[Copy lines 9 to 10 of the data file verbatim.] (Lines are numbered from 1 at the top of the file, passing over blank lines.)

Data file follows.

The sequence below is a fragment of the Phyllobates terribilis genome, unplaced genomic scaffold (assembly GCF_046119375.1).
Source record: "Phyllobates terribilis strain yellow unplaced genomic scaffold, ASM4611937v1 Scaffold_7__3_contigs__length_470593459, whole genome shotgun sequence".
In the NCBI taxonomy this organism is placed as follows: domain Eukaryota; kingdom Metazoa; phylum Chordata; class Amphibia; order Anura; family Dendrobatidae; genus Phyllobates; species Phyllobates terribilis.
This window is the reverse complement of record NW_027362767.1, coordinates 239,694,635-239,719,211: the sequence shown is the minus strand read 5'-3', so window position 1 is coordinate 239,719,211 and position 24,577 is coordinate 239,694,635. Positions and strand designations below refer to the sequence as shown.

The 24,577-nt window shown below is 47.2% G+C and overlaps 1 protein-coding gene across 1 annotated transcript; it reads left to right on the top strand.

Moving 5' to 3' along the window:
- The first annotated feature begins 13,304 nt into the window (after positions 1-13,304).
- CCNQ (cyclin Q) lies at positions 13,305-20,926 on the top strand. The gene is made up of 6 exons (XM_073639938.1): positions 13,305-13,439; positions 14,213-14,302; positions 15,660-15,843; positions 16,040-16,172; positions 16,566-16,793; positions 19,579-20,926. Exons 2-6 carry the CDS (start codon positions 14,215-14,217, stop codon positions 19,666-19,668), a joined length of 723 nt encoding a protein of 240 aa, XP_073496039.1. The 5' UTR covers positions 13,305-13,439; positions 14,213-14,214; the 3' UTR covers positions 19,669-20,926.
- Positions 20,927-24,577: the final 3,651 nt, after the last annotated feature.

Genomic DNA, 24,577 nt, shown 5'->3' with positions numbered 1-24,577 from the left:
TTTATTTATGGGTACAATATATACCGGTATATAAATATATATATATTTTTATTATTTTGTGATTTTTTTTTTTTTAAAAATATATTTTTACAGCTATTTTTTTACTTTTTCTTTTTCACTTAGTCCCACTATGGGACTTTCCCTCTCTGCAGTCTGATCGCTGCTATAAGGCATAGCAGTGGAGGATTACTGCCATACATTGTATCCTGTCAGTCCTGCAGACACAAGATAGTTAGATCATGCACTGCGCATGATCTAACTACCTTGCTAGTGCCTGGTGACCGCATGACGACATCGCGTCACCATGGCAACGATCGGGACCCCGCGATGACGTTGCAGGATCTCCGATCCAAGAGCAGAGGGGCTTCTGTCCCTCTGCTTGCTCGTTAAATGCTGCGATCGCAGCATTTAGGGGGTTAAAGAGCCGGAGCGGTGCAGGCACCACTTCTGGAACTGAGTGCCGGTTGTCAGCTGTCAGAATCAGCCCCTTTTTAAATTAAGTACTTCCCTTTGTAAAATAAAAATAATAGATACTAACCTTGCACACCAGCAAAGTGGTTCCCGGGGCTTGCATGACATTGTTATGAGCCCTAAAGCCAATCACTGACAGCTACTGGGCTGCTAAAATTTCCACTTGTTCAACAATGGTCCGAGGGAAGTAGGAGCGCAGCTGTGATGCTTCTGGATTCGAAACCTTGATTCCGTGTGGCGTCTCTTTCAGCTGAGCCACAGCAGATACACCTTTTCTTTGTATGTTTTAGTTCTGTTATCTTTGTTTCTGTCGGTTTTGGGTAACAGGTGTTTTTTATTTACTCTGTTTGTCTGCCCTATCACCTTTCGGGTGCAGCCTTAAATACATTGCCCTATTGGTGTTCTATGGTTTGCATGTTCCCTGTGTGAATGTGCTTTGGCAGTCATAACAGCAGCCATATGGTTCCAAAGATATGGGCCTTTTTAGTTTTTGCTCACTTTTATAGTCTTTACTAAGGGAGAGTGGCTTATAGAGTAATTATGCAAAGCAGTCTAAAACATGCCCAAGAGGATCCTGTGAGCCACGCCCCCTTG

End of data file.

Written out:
- Positions 20,927-24,577: the final 3,651 nt, after the last annotated feature.

Genomic DNA, 24,577 nt, shown 5'->3' with positions numbered 1-24,577 from the left: